Ending a relationship is hard. It can take an emotional (and physical) toll on you and your partner or spouse. You have to think hard and consider many things. And if you have children, there will be even more to consider. If you are a newcomer immigrant considering separation or divorce, the information below can help you make a more informed decision and give you an idea of how to proceed:
What is the difference between separation and divorce?
According to Manitoba Family Law, if you are married and decide to separate, you are still considered legally married even if there is a court order of separation. Manitoba Law will apply to you on matters such as parenting arrangements (custody), financial support, or division of property. This law also applies to common-law relationships. Common-law couples are people who live together in marriage-like relationships but they are not legally married. They can also register their status as common law with the Vital Statistics Agency but this is voluntary.
Federal Law applies to married spouses seeking divorce. Once you are granted a divorce, your marriage is ended. The Divorce Act will guide you on matters regarding parenting arrangements, financial support, and others. The Divorce Act also states that you have to meet three eligibility criteria to apply:
- You were legally married in Canada or in any other country.
- You intend to separate permanently from your spouse or have left your spouse already. You do not believe that there is a possibility that you will get back together.
- You and/or your spouse have lived in Manitoba for at least a year before your application.
To be granted a divorce, you have to prove that marriage breakdown has occurred. You can establish this in three ways:
- separation for one year or more
- adultery, or
- mental and physical cruelty
Petitioners will be asked to show evidence or proof.
How do I get separated or divorced?
No matter what your reason is for seeking separation or divorce, it will help to consult someone. A good option would be to go to your nearest settlement service agency. They can refer you to the most appropriate services depending on your situation. It can be for counselling, legal help, or other types of support. You can also go to this page to get contact details of agencies you can ask help from: Help for immigrants (if you are in an abusive relationship and are in immediate danger, call 9-1-1). After your initial consultation, a case worker or lawyer will help you go through the next steps.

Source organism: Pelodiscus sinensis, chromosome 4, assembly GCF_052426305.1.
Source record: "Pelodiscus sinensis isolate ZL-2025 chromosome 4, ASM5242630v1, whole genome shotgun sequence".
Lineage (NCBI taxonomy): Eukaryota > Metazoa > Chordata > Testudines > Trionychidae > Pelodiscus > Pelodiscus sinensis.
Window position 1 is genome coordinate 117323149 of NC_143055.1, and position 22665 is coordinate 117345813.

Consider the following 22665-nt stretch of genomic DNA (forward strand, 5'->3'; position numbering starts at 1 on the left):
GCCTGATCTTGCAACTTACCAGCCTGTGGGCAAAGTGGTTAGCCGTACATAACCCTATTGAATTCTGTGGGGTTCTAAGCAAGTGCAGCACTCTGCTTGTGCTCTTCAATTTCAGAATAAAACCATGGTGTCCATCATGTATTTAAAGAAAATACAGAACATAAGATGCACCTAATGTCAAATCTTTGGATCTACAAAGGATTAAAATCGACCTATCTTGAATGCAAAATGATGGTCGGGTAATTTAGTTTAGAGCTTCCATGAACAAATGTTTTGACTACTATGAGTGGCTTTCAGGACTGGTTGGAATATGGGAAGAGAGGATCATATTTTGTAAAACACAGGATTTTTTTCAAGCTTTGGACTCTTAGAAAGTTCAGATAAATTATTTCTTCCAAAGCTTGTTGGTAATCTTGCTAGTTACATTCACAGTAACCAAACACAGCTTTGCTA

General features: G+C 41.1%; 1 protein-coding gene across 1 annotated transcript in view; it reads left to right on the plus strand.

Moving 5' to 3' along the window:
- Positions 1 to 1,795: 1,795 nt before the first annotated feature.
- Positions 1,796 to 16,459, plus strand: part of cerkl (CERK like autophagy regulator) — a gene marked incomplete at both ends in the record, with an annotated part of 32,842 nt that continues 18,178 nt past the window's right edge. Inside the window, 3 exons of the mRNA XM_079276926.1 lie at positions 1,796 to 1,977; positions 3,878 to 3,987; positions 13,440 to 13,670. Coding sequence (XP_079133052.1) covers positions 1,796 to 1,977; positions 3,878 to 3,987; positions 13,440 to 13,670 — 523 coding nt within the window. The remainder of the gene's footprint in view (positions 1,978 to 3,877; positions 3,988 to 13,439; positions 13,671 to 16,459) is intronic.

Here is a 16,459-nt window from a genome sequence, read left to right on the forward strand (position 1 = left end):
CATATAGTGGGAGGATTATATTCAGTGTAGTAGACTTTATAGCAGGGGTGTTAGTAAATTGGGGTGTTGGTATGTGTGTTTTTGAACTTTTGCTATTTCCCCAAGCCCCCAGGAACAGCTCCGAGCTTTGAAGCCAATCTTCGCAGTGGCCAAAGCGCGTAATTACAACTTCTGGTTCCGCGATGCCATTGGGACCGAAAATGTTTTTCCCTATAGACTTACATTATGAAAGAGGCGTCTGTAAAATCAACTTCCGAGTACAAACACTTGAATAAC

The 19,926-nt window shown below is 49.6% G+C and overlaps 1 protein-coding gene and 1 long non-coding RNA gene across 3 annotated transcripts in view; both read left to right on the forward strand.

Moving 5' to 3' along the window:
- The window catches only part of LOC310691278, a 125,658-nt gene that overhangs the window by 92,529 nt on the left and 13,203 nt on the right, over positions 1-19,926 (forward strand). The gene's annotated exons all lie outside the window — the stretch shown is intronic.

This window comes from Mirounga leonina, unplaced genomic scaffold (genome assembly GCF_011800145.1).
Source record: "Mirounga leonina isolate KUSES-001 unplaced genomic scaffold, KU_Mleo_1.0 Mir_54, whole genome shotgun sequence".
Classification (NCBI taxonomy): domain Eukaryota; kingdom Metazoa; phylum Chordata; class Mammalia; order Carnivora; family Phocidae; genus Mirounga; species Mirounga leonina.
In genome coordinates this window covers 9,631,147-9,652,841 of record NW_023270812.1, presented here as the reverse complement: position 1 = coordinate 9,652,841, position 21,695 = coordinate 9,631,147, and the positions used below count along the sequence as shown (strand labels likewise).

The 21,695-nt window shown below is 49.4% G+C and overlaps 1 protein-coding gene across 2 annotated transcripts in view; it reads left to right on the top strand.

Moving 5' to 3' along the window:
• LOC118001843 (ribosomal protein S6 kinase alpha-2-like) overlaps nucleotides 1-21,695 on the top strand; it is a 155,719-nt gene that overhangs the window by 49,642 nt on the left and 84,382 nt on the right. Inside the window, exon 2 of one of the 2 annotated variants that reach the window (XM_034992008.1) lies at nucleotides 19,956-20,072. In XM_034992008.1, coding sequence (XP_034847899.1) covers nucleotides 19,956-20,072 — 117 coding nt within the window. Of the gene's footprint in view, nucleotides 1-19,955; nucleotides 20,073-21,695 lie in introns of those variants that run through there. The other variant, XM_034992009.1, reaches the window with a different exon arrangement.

To know more details about the process, watch this presentation from the Community Legal Education Association on Separation & Divorce in Manitoba:
What are your rights when you are separated or divorced?
Whether you are separating or getting divorced, you may have a right to economic support or property. Determining this will depend on many factors. The court will consider the length of the relationship; functions each performed during the time they lived together; existing agreements or orders; financial means, earnings or earning capacity of each; financial needs; standard of living; any other obligations to support children or others; property settlement; and whether the relationship has an effect on the earning capacity or financial status of either parties.
You will need to establish agreements regarding:
- Parental arrangements (custody and access)
- Financial support
- Division of family property
- The right to live in the family home
- Responsibility for family debts
- Estate rights on the death of the spouse
How will this affect my immigration status?
Generally, if you are a PR or citizen, you cannot lose your immigration status or be removed from Canada because of separation or divorce. Additionally, if you have been sponsored by your spouse to immigrate to Canada, be informed that the Government of Canada has removed Conditional Permanent Residence. This is a condition that required spouses or partners of Canadian citizens and permanent residents to live with their sponsor in order to keep their permanent resident status. This was removed in April 2017. But if you still have doubts or questions about your particular situation or immigration status, consult your lawyer or ask for legal aid.
We'd love to hear from you!
Please login to tell us what you think.